BStd. Error Beta Tolerance VIF
1
(Constant) -.636 .194 -3.282.001
Strengths and Weaknesses in
mathematics -.374 .053 -.374 -7.108.000 .440 2.271
Family background and support .003 .066 .003 .051 .959 .418 2.392
Interests in mathematics .709 .089 .587 7.943 .000 .223 4.492
Self confidence in mathematics .692 .077 .485 9.003 .000 .419 2.385
Myths and beliefs .303 .082 .188 3.698 .000 .469 2.130
a. Dependent Variable: Mathematics Performance
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Collinearity Diagnosticsa
ModelDimension Eigenvalue Condition
Index
Variance Proportions
(Constant) Strengths and
weaknesses in
mathematics
Family
background
and support
Interests in
mathematics Self confidence
in mathematics
Myths and
beliefs about
mathematics
1
1 5.918 1.000 .00 .00 .00 .00 .00 .00
2 .038 12.546 .14 .43 .00 .01 .01 .02
3 .017 18.430 .35 .32 .24 .04 .08 .01
4 .012 22.290 .12 .04 .59 .17 .03 .17
5 .009 25.214 .01 .05 .16 .02 .74 .29
6 .006 32.268 .38 .15 .01 .77 .15 .52
a. Dependent Variable: Mathematics Performance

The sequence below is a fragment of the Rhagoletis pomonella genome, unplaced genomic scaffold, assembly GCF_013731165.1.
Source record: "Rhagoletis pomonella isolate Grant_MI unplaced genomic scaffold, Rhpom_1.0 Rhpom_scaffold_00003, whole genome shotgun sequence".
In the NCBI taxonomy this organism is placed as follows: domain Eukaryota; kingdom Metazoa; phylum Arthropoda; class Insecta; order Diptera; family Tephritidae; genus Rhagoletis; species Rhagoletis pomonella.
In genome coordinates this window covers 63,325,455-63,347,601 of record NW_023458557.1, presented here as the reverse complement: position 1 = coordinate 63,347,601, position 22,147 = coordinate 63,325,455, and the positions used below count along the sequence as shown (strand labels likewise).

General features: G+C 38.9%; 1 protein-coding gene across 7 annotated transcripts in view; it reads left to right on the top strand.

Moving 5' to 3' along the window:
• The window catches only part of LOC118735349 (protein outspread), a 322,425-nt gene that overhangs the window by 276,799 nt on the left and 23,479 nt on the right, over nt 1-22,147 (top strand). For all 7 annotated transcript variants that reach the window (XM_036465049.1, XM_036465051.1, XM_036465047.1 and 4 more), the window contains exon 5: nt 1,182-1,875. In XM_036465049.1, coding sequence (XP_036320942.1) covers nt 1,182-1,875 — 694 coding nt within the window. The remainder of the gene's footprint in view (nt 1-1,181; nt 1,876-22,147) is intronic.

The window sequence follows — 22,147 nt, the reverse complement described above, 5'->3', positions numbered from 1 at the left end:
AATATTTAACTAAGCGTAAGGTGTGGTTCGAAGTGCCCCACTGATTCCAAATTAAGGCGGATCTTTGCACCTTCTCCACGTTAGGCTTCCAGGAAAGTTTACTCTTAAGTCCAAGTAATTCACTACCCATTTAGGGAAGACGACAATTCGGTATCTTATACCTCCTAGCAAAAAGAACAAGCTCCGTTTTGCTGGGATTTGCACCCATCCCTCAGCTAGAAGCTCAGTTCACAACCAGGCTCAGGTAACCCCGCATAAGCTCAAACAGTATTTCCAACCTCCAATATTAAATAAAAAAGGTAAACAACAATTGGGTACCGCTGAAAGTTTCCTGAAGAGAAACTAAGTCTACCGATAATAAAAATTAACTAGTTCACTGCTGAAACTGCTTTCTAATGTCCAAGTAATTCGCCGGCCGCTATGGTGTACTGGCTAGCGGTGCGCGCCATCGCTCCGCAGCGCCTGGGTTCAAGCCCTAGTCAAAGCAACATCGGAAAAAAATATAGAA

Residuals Statisticsa
Minimum Maximum Mean Std. Deviation N
Predicted Value 1.6909 4.8030 3.5181 .69260 124
Residual -.84335 .95863 .00000 .28363 124
Std. Predicted Value -2.638 1.855 .000 1.000 124
Std. Residual -2.912 3.310 .000 .979 124
a. Dependent Variable: Mathematics Performance
Ordinary least squares regression (OLS) of the perception variables were used to determine the magnitude and direction
of effects of these variables on performance. The intercept regression model was used in this analysis because some of
the predictors have a possibility of being equal to zero so much that the intercept would have a meaningful interpretation.
The results of that analysis are shown in Table 8. The model indicates that 85.6%% (R-Square=0.856) variation in